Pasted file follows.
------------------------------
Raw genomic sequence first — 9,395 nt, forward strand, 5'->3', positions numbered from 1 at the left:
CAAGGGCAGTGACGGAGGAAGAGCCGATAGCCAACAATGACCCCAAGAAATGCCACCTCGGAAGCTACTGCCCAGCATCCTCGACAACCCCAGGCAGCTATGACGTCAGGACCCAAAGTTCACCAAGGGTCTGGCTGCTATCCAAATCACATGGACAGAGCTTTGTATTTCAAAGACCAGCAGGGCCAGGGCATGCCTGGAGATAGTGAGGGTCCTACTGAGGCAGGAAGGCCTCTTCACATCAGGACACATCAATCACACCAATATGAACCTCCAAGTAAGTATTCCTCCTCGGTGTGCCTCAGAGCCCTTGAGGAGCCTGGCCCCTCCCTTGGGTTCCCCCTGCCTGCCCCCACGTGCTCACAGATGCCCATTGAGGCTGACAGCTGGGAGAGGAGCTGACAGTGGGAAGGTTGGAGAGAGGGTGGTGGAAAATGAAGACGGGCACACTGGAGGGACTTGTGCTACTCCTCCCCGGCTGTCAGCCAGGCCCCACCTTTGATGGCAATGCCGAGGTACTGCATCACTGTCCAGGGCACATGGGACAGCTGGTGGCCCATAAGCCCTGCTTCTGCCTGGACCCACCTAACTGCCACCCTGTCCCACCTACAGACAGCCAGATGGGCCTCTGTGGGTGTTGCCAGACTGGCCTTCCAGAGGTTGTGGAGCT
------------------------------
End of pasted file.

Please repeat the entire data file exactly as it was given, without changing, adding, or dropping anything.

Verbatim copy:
Raw genomic sequence first — 9,395 nt, forward strand, 5'->3', positions numbered from 1 at the left:
CAAGGGCAGTGACGGAGGAAGAGCCGATAGCCAACAATGACCCCAAGAAATGCCACCTCGGAAGCTACTGCCCAGCATCCTCGACAACCCCAGGCAGCTATGACGTCAGGACCCAAAGTTCACCAAGGGTCTGGCTGCTATCCAAATCACATGGACAGAGCTTTGTATTTCAAAGACCAGCAGGGCCAGGGCATGCCTGGAGATAGTGAGGGTCCTACTGAGGCAGGAAGGCCTCTTCACATCAGGACACATCAATCACACCAATATGAACCTCCAAGTAAGTATTCCTCCTCGGTGTGCCTCAGAGCCCTTGAGGAGCCTGGCCCCTCCCTTGGGTTCCCCCTGCCTGCCCCCACGTGCTCACAGATGCCCATTGAGGCTGACAGCTGGGAGAGGAGCTGACAGTGGGAAGGTTGGAGAGAGGGTGGTGGAAAATGAAGACGGGCACACTGGAGGGACTTGTGCTACTCCTCCCCGGCTGTCAGCCAGGCCCCACCTTTGATGGCAATGCCGAGGTACTGCATCACTGTCCAGGGCACATGGGACAGCTGGTGGCCCATAAGCCCTGCTTCTGCCTGGACCCACCTAACTGCCACCCTGTCCCACCTACAGACAGCCAGATGGGCCTCTGTGGGTGTTGCCAGACTGGCCTTCCAGAGGTTGTGGAGCT